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  5. "Ní namhaid é."

" namhaid é."

Translation:He is not an enemy.

January 28, 2015



An bhfuil cara é?


An cara é When identifying/classifying, you use the copula.


Go raibh maith agat.. Tá orm staidéar! :-)


Remind me why not sé.


is only used if it’s the subject of a sentence and it’s adjacent to the verb.


Right, noun not verb. Thanks.


Can someone explain to me why it isn't ''Níl'' as opposed to ''Ní''?


"Níl" is the negative form of "tá," which is the present indicative tense of the verb "bí" - to be. "Ní" is the negative form of "is," which is the copula. You use the indicative tense to describe a state, condition, position, location, or appearance of a subject (e.g. Tá sé tuirseach) or in conjunction with another verb to describe what a subject is doing (e.g. Níl sí ag snamh). You use the copula ("is" for positive or "ní" for negative) when you are equating two nouns (e.g. Is fear mé). In this case, he and enemy (two nouns) are being compared so the copula is used. I know others have described this better if you look back through some of the other conversation threads, but I hope this helps!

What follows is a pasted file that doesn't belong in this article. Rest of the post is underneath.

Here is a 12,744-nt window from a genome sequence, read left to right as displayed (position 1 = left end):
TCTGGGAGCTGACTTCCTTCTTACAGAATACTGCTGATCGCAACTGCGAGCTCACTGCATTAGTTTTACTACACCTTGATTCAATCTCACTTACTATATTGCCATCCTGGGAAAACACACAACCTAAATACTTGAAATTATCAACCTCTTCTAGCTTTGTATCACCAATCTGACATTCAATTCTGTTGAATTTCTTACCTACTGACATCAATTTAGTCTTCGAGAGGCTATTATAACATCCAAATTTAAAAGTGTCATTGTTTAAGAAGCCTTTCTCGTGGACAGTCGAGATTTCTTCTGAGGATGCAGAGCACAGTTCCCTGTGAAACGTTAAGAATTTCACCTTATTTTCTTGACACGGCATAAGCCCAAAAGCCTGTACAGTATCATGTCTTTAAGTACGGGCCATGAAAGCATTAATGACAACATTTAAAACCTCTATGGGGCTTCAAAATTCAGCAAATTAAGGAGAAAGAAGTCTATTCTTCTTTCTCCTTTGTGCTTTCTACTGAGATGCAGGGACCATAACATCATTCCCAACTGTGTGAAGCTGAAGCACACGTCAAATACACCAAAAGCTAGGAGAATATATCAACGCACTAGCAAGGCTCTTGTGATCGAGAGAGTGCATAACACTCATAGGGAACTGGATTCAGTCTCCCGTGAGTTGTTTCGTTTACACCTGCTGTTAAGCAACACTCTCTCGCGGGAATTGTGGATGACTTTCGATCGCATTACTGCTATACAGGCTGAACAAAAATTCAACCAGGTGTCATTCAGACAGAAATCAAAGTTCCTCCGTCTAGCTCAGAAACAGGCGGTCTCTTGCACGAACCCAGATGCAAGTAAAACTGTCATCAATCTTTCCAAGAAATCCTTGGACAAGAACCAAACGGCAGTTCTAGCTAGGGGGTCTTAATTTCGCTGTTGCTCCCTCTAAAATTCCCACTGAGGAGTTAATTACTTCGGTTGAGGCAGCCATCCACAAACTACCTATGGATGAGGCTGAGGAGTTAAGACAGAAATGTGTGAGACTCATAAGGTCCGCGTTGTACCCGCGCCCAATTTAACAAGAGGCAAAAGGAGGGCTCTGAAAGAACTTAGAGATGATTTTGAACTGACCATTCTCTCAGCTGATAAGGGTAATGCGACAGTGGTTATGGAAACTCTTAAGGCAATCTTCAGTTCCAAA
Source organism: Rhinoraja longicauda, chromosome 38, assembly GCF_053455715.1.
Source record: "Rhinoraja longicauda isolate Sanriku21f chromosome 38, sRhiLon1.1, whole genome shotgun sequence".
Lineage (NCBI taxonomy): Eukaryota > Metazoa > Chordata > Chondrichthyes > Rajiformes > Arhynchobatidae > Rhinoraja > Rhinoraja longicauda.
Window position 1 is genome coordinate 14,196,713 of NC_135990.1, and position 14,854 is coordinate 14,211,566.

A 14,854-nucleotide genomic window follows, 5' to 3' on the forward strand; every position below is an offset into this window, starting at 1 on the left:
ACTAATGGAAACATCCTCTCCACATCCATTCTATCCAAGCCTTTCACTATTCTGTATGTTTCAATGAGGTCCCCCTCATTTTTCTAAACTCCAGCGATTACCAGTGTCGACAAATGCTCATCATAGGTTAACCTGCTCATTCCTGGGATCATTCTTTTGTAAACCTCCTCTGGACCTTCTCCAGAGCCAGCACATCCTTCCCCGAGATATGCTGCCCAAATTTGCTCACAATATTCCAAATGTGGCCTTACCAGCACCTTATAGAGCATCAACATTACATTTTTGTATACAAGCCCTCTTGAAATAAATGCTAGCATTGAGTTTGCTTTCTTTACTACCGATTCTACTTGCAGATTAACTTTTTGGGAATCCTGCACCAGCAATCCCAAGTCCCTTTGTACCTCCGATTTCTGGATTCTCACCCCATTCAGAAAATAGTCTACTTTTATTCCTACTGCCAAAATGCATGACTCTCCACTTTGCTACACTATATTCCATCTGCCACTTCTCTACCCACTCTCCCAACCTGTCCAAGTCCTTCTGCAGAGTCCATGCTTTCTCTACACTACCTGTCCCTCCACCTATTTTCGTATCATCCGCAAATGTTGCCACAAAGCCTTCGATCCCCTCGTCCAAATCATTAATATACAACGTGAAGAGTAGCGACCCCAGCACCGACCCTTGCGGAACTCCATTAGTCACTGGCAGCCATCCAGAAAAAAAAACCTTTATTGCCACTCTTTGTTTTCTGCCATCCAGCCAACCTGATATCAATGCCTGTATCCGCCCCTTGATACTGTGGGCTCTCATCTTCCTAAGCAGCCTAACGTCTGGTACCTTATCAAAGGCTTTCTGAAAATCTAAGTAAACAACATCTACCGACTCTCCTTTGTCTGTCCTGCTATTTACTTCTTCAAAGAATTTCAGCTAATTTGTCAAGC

GRMA! helped more than ever :)


Unless he is a brit. In which case... ach tá sé!


why is she pronouncing it ' navid' when I thought nawid would have been correct ( as in Mhaith)


So "he is not MY enemy" = "Ní mo namhaid è"?

(Trying to put sentences together on my own... :-/ )


"Ní hé mo namhaid é", or maybe "ní hé mo namhaidse é".


Marked wrong but gave same answer


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